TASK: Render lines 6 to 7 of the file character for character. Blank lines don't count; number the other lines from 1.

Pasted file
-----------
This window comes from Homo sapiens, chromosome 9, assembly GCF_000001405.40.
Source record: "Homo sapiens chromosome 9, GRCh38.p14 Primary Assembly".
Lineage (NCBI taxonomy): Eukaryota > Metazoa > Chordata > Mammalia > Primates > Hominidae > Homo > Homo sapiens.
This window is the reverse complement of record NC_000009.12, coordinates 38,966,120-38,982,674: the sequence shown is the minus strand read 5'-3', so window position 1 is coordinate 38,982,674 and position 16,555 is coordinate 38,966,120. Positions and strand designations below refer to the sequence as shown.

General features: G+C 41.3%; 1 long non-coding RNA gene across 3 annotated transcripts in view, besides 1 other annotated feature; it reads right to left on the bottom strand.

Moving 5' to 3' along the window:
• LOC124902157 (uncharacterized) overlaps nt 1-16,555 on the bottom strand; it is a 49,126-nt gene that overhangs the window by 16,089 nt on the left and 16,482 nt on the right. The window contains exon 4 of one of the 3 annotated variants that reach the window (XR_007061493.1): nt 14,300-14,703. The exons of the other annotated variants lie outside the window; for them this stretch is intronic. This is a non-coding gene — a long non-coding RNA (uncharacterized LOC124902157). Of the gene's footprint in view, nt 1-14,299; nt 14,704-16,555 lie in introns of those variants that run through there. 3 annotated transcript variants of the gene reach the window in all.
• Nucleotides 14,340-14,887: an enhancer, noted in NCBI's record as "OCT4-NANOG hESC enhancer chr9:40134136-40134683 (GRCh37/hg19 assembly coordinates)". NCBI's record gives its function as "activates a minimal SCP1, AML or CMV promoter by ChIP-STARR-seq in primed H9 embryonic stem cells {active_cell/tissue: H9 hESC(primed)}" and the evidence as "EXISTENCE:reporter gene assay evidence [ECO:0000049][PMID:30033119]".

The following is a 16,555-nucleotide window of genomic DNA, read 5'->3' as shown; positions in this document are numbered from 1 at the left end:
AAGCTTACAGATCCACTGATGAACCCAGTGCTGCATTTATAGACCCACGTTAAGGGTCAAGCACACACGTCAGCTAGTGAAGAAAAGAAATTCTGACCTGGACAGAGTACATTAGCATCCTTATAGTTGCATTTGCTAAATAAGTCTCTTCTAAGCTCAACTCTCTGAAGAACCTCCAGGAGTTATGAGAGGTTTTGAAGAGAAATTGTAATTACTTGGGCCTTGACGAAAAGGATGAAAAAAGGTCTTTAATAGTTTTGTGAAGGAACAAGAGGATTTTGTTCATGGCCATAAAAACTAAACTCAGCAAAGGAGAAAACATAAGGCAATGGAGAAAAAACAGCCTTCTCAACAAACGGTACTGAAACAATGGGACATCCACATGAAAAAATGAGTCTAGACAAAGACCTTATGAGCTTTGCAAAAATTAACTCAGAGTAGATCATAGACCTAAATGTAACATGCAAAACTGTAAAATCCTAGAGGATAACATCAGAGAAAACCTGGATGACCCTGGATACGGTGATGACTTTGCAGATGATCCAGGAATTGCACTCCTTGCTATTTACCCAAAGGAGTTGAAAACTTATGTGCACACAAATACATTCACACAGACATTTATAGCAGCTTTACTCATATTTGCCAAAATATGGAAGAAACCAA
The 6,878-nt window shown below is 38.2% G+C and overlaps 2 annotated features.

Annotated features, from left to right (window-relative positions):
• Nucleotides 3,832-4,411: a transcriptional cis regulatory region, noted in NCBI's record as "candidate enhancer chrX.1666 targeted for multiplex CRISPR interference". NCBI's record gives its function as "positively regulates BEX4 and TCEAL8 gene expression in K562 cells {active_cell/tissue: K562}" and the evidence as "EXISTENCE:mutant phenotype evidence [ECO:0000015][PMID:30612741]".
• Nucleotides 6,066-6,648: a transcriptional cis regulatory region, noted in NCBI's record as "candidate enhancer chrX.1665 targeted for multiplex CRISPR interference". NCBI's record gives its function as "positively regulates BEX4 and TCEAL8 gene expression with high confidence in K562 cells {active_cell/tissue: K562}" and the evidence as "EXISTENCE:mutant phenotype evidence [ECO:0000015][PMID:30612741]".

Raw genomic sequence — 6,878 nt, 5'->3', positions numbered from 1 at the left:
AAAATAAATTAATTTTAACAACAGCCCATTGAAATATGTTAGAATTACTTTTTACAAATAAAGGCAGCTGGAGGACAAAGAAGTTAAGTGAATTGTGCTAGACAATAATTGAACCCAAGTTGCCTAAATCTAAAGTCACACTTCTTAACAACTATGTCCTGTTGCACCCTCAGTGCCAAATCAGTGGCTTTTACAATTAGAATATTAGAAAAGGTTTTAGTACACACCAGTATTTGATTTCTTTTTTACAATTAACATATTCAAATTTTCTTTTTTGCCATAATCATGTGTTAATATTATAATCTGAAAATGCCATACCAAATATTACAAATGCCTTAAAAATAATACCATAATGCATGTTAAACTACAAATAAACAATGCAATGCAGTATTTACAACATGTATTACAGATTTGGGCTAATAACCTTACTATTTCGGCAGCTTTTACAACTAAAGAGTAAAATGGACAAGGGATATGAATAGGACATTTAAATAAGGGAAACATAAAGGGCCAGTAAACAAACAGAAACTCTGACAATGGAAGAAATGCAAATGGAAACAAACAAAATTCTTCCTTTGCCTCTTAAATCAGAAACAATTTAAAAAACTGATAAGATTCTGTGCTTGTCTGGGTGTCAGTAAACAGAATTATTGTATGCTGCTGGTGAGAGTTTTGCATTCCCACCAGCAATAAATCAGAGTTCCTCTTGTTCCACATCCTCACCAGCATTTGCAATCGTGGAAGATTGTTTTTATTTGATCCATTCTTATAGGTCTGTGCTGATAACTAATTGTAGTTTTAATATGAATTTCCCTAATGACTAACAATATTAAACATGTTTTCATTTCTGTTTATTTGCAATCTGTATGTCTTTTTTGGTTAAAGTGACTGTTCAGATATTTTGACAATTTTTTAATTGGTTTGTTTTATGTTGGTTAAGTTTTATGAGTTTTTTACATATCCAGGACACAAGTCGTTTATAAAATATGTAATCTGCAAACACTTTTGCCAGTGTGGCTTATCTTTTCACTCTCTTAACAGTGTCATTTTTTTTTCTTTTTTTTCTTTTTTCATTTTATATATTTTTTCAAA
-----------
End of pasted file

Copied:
Moving 5' to 3' along the window:
• LOC124902157 (uncharacterized) overlaps nt 1-16,555 on the bottom strand; it is a 49,126-nt gene that overhangs the window by 16,089 nt on the left and 16,482 nt on the right. The window contains exon 4 of one of the 3 annotated variants that reach the window (XR_007061493.1): nt 14,300-14,703. The exons of the other annotated variants lie outside the window; for them this stretch is intronic. This is a non-coding gene — a long non-coding RNA (uncharacterized LOC124902157). Of the gene's footprint in view, nt 1-14,299; nt 14,704-16,555 lie in introns of those variants that run through there. 3 annotated transcript variants of the gene reach the window in all.